With RRCY’s vision to have children become a useful, productive, and law abiding citizen, and for them to become good examples to their families and communities, its mission as well is to develop, build, and modify the behavior of the youth in order to achieve behavioral change.

That is why in RRCY, it is common to see male children in counselling and psychological sessions, in healthy activities where they are molded into becoming better, respectful, and self-reliant individuals. They are trained in various skills and livelihood, they are introduced to various arts and education, and are also engaged in spiritual improvement activities.

Further, the Council of the Juvenile Justice for the Welfare for Children, an attached agency of the DSWD, closely monitors the welfare of our children who are currently detained in prison cells, and actively advocates the Republic Act 9344 to ensure that children are no longer found in prison cells but in facilities such as the RRCY.

The RRCY is the government’s way of respecting and protecting the rights of our children in conflict with the law and ensuring that while their cases are being handled by the courts, they are still treated humanely and are free from any violations against their rights.

And that while they are staying in RRCY, they are given another chance in life, learn from past mistakes, and become respectful, better and productive citizens. (smu-cpt)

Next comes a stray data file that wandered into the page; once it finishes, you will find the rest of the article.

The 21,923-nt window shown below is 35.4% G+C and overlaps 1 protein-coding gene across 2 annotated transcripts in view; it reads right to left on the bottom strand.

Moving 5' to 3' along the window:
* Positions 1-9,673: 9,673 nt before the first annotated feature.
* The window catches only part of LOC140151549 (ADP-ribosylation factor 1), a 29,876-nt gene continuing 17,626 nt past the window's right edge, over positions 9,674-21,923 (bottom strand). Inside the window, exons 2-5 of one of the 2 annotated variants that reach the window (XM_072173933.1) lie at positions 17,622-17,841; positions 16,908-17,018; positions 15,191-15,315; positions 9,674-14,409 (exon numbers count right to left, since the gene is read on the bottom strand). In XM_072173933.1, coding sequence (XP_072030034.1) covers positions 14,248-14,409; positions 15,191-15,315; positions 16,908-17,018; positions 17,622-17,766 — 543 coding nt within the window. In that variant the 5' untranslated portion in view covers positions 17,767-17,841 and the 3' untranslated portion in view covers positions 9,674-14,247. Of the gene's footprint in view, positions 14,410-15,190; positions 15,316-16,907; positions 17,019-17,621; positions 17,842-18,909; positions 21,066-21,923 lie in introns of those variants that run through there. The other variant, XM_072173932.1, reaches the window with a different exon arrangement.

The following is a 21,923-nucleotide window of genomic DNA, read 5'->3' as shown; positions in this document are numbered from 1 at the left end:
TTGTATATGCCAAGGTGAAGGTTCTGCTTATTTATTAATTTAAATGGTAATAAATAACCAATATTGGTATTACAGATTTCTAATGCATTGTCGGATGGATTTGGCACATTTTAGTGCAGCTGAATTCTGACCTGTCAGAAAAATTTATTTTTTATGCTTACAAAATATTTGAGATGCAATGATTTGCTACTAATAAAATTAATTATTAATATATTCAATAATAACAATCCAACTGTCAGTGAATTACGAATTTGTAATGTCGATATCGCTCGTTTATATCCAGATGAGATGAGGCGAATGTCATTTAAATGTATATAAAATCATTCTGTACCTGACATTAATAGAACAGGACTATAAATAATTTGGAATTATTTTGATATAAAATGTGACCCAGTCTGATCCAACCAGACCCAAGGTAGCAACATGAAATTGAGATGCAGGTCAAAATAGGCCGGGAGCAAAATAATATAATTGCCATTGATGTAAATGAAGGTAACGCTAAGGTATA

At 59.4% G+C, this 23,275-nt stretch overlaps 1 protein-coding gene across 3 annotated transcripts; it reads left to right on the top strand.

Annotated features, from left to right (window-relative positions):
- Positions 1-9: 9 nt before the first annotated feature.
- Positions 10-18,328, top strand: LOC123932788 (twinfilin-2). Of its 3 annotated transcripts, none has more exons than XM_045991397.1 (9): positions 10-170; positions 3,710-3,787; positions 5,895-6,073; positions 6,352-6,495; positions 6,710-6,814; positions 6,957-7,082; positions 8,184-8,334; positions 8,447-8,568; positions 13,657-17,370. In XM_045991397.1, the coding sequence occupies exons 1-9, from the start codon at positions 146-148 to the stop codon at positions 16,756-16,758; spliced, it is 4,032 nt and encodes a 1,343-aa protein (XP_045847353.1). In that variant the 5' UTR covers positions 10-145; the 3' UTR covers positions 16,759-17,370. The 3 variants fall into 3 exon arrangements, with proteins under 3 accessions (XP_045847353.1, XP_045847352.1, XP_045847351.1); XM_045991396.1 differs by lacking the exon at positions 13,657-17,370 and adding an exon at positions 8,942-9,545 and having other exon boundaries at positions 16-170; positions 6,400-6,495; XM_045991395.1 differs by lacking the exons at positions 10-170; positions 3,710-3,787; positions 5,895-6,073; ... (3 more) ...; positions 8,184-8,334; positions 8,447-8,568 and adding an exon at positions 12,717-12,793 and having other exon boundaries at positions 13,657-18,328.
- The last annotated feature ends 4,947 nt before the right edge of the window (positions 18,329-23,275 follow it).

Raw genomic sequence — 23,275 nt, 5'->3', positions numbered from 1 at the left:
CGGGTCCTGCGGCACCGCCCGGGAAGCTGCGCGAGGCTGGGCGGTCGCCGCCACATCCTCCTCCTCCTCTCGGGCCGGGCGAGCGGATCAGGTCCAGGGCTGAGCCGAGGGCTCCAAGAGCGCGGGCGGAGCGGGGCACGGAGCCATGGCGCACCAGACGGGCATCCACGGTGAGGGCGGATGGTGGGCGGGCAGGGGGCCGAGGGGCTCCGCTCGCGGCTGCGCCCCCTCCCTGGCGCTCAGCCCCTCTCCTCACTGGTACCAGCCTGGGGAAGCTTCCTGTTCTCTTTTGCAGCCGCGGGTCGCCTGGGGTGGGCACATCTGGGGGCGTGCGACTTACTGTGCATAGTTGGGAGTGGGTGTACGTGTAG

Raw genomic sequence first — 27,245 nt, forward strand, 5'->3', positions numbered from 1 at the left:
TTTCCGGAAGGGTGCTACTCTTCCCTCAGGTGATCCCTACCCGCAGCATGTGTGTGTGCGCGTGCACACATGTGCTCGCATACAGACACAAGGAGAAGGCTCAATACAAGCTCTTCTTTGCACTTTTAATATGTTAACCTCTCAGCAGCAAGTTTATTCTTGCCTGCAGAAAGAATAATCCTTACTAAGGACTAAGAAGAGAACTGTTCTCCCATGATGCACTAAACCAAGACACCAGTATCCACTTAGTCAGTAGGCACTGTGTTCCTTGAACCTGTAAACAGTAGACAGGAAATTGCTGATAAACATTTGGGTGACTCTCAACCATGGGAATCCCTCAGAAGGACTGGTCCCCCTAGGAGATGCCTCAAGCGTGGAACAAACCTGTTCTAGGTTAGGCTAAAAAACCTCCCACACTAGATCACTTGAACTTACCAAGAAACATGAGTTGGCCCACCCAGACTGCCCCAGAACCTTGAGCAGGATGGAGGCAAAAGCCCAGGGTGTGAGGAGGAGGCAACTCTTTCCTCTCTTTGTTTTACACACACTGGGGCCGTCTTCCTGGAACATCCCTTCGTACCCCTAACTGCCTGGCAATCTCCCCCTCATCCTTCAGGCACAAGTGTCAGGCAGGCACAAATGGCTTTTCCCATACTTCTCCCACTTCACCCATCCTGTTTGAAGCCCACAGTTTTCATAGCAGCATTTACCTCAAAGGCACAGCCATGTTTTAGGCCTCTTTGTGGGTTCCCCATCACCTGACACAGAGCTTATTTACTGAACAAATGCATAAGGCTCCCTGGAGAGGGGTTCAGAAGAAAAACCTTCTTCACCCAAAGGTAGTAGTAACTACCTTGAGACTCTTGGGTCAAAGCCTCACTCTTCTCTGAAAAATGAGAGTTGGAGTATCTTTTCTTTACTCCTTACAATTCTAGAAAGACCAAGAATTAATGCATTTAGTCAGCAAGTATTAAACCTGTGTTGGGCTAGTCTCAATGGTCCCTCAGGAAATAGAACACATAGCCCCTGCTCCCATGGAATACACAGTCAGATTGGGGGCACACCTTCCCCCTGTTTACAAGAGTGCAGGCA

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22 centenarians in Northern Mindanao have recently received their incentives of P100,000 each from the Department of Social Welfare and Development Field Office X as part of the latter’s implementation to Republic Act No. 10868 otherwise known as the Centenarians Act of 2016.

Hailing from various cities and municipalities in the Region, each centenarian received their incentives from the Department, which conducted a thorough validation of their documents to prove their years of age.

The DSWD is also encouraging the public who have family members who have reached the age of 100 years or above to apply for the said incentives with proper documents such as birth certificate of the centenarian and birth certificates of his or her children, if needed for further assessment. Once the DSWD receives such application, a validation shall be conducted by its personnel.

The DSWD also emphasizes that it is open to all Filipino centenarians, regardless of their economic status, geographical location (local or abroad), and health condition.

For clarifications regarding incentives for centenarians, the public may contact the DSWD Field Office X at 088-858-8134 or email at (smu-cpt)

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Greening. DSWD workers in Gingoog City, Misamis Oriental, along with officials of the City Environment and Natural Resources Office of Gingoog and beneficiaries of Pantawid Pamilyang Pilipino Program (4Ps) plant hundreds of Talisay (Terminalia catappa) and Balok-balok (Pongamia pinnata) seedlings along the beach of Barangay 19, Tuesday, June 26, 2018.

Talisay and Balok-balok Trees are widely distributed along the shores of Gingoog City and other shorelines of Misamis Oriental province, serving as secondary forest.

The activity is first of the series of convergence initiative in the city by the Gingoog City Action Team of DSWD.

The participants also clean the coastal areas of the city. Tomorrow, they will plant trees in Barangay 24 and clean its coastal waters.